Ex-casino staff push Ecuador to reverse gambling ban

TAGs: ecuador

ecuador-casino-gambling-legalization-pushEcuador could witness the return of its shuttered casino industry if a local advocacy group’s economic arguments can win the public relations war.

In 2012, the last of Ecuador’s licensed casinos and bingo halls shut their doors, following a 2011 referendum that empowered President Rafael Correa to eliminate the nation’s land-based gaming industry. Illegal gaming halls were ordered to immediately close in September 2011 and the last of the 32 legal venues followed six months later.

But hope dies eternal, and this week saw a push to reopen those shuttered gaming venues by a new group calling itself the Association of Former Casinos Workers of Ecuador (ETCE). Led by Mauricio Villacís, ETCE has submitted proposals to several government departments in the hope that the issue will gain some traction in the halls of power.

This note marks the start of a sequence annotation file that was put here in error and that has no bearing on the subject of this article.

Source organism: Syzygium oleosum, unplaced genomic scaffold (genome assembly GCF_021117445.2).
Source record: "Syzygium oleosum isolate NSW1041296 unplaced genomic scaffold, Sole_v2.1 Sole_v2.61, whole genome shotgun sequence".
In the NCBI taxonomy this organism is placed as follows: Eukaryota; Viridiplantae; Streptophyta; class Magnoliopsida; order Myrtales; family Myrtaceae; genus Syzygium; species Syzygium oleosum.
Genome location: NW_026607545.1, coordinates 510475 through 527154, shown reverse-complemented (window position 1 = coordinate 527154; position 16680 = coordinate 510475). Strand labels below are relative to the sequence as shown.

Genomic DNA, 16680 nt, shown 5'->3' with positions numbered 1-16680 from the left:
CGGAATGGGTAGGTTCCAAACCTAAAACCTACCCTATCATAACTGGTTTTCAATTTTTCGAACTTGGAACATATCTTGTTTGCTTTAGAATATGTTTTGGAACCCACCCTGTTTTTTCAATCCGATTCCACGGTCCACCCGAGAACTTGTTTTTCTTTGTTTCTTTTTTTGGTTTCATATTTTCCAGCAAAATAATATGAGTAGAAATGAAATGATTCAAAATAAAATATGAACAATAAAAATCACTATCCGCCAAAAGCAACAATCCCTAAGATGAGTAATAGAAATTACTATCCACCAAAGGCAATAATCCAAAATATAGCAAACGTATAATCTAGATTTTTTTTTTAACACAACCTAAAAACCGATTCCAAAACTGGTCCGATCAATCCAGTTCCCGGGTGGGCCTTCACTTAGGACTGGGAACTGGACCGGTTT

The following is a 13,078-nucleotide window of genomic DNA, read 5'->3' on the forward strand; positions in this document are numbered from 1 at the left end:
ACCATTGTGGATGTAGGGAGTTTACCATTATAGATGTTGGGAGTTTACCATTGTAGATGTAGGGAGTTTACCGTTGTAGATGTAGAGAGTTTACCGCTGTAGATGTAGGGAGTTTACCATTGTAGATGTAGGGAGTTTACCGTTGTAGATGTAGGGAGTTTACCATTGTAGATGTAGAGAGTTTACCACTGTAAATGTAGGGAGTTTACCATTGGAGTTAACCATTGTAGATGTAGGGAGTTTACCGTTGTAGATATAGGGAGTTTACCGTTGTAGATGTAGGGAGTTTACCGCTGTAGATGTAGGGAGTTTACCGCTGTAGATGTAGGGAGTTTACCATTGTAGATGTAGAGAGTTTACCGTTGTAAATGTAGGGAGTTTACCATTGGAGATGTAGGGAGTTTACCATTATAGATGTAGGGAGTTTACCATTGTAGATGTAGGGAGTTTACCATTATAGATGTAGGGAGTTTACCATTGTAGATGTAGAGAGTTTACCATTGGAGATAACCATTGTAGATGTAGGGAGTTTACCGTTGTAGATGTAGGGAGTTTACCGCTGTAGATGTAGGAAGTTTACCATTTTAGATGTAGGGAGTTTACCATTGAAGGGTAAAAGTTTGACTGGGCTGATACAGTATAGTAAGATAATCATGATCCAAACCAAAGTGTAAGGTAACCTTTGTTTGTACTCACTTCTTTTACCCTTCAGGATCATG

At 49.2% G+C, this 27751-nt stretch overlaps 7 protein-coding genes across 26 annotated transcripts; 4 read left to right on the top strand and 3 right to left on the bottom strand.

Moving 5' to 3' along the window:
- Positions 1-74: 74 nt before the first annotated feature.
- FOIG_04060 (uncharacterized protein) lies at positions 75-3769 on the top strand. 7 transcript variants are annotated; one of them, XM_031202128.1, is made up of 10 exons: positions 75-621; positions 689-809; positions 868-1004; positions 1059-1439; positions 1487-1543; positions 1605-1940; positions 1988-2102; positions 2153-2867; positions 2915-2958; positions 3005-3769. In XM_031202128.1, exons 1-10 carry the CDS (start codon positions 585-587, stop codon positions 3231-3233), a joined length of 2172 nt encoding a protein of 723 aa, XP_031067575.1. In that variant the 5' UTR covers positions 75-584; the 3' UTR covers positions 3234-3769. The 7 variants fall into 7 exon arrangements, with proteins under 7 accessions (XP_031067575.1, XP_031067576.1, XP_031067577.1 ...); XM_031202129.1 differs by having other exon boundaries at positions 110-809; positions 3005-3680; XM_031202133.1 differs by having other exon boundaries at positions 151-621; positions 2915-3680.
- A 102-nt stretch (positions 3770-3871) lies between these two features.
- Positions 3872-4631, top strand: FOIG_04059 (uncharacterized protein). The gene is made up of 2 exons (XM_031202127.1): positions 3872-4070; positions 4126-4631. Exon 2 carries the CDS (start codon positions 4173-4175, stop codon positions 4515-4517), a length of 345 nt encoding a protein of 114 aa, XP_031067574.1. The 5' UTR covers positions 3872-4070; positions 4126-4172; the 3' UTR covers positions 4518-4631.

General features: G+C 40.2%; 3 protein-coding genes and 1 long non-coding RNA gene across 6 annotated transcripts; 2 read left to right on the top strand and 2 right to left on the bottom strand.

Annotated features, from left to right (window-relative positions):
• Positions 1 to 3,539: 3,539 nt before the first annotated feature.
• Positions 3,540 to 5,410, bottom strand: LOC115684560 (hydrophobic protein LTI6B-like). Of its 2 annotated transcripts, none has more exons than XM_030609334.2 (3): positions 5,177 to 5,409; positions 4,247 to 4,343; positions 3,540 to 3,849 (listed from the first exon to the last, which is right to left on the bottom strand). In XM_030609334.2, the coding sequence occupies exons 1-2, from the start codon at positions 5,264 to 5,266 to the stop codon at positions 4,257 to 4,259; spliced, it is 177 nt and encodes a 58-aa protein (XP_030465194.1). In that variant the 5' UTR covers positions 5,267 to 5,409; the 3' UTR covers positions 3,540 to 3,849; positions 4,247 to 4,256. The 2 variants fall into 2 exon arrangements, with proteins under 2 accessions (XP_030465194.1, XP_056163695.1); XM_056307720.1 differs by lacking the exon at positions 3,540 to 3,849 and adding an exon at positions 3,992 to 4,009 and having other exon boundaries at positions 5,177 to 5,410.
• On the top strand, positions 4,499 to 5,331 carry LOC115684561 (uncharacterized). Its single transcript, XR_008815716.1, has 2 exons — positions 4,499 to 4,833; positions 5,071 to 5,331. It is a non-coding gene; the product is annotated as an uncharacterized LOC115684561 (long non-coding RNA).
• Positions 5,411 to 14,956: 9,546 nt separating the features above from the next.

The government justified its gambling crackdown by dwelling on the “social problems” gambling can cause while Villacís is focusing on the economic gains gambling can produce. Local media quoted Villacís arguing that legalizing casinos, bingo halls and sports betting operations – both land-based and online – could produce over 20k new jobs, bring $400m in new investment and hundreds more millions in gambling taxes.

Villacís notes that the gamblers among Ecuador’s 17m residents didn’t stop gambling following the 2012 shutdown, they simply exported their activity – along with their money – to neighboring Peru and Colombia. Villacís claims that Ecuadorian nationals account for 15% of these markets’ gambling revenue, a sum Villacís estimates at around $45m, “and that’s not counting online gambling.”

ECTE’s arguments may have already swayed Jorge Yunda, the mayor of Ecuador’s capital Quito, who this week mentioned the possibility of conducting a new referendum to gauge whether city residents’ views have changed toward casinos since 2011. ECTE claims to have made similar inroads with elected officials in other major Ecuadorian cities.

Barring that route, ECTE hopes to convince the national government to repeal article 236 of the penal code that prohibits gambling operations and threatens operators with prison sentences of up to five years.


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